Hair strands contain valuable information about senior citizens' stress levels that can be used to determine an individual's cardiovascular disease risk, according to a recent study accepted for publication in The Endocrine Society's Journal of Clinical Endocrinology & Metabolism (JCEM).
Unlike a blood test that captures a snapshot of stress hormone levels at a single point in time, a scalp hair analysis can be used to view trends in levels of the stress hormone cortisol over the course of several months. This approach allows researchers to have a better sense of the variability in cortisol levels. The study found seniors who had higher long-term levels of the stress hormone cortisol were more likely to have cardiovascular disease.
"Like high blood pressure or abdominal fat, the findings suggest elevated cortisol levels are an important signal that an individual is at risk of cardiovascular disease," said one of the study's lead authors, Laura Manenschijn, MD, of Erasmus MC in Rotterdam, The Netherlands. "Because scalp hair can capture information about how cortisol levels have changed over time, hair analysis gives us a better tool for evaluating that risk."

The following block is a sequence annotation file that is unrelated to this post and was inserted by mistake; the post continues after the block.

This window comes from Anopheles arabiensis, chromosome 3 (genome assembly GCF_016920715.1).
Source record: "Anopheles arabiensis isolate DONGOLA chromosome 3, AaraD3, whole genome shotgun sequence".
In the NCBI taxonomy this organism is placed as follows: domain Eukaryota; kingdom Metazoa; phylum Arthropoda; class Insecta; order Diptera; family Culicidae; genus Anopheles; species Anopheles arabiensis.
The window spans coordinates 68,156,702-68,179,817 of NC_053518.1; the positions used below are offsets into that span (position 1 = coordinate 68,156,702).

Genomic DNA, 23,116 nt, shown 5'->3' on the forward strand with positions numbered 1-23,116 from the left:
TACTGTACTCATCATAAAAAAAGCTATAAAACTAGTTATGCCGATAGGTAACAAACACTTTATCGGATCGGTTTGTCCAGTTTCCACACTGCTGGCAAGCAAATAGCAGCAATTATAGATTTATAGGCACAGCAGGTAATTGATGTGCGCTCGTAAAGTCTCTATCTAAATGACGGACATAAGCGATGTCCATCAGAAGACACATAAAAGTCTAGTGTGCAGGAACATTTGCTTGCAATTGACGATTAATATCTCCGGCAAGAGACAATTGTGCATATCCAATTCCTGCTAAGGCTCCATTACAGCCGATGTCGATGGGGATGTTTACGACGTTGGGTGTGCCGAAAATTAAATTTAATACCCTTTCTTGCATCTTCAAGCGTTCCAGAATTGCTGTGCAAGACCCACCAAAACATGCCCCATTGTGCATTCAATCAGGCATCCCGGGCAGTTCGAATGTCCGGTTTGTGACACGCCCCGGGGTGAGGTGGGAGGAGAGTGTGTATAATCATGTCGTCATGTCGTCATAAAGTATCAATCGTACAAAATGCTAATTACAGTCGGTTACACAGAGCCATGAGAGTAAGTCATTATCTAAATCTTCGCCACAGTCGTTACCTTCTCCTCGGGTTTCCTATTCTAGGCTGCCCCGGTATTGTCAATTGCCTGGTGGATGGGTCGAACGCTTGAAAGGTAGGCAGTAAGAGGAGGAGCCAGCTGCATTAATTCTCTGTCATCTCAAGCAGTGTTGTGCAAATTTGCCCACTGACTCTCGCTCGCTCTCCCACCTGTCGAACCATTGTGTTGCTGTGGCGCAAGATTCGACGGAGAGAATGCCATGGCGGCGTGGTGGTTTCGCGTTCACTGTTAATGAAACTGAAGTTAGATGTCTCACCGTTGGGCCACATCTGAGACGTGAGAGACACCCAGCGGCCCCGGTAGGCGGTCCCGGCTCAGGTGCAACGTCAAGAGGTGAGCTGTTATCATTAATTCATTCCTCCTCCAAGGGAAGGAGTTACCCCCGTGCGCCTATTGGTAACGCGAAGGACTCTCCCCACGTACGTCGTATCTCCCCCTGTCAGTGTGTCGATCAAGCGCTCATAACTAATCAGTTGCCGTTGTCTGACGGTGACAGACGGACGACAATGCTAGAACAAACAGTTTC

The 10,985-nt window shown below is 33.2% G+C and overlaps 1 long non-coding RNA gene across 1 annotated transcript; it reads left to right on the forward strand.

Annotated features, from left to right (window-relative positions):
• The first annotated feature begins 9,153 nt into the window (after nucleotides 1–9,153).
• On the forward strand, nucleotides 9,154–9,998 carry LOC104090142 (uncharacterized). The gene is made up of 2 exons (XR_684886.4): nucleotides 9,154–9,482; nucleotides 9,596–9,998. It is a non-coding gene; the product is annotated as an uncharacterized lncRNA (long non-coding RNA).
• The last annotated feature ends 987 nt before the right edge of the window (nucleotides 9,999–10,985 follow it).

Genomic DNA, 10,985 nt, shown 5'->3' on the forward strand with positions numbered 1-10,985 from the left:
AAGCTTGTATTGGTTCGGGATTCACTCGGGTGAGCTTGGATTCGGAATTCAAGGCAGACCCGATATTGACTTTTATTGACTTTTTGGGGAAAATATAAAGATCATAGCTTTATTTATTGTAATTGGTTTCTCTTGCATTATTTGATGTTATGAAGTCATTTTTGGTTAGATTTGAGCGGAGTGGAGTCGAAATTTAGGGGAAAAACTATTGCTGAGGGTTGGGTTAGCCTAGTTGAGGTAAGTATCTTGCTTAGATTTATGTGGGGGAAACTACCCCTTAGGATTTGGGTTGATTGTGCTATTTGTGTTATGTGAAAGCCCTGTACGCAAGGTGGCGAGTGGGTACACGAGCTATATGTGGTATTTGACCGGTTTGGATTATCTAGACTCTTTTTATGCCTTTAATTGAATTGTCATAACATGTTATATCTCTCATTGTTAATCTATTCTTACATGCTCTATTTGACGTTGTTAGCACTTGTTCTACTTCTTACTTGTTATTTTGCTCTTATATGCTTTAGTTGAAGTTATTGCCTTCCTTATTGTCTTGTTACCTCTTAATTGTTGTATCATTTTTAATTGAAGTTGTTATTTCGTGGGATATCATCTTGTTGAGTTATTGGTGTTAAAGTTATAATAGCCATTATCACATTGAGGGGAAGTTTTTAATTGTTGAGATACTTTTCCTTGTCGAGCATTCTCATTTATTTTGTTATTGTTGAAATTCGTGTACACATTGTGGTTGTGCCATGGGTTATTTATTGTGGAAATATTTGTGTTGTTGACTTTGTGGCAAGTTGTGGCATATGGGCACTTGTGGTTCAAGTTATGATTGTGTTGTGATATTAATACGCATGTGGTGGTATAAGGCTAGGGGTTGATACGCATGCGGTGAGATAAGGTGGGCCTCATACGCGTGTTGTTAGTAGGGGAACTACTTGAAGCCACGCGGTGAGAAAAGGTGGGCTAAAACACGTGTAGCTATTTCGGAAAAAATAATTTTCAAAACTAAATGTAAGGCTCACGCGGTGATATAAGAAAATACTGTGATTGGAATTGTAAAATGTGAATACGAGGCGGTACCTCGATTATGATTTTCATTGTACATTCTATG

The study measured cortisol levels in a group of 283 community-dwelling senior citizens between the ages of 65 and 85. Participants were randomly selected from a large population-based cohort study. Using 3-centimeter-long hair samples taken from close to the scalp, researchers were able to measure cortisol levels from a three-month period. People with high cortisol levels were more likely to have a history of coronary heart disease, stroke, peripheral arterial disease or diabetes.
"The data showed a clear link between chronically elevated cortisol levels and cardiovascular disease," said the study's other lead author, Elisabeth van Rossum, MD, PhD, of Erasmus MC. "Additional studies are needed to explore the role of long-term cortisol measurement as a cardiovascular disease predictor and how it can be used to inform new treatment or prevention strategies."
Other researchers working on the study include: L. Schaap, N. van Schoor, S. van der Pas, G. Peeters and P. Lips of VU University Medical Center, and J. Koper of Erasmus MC.
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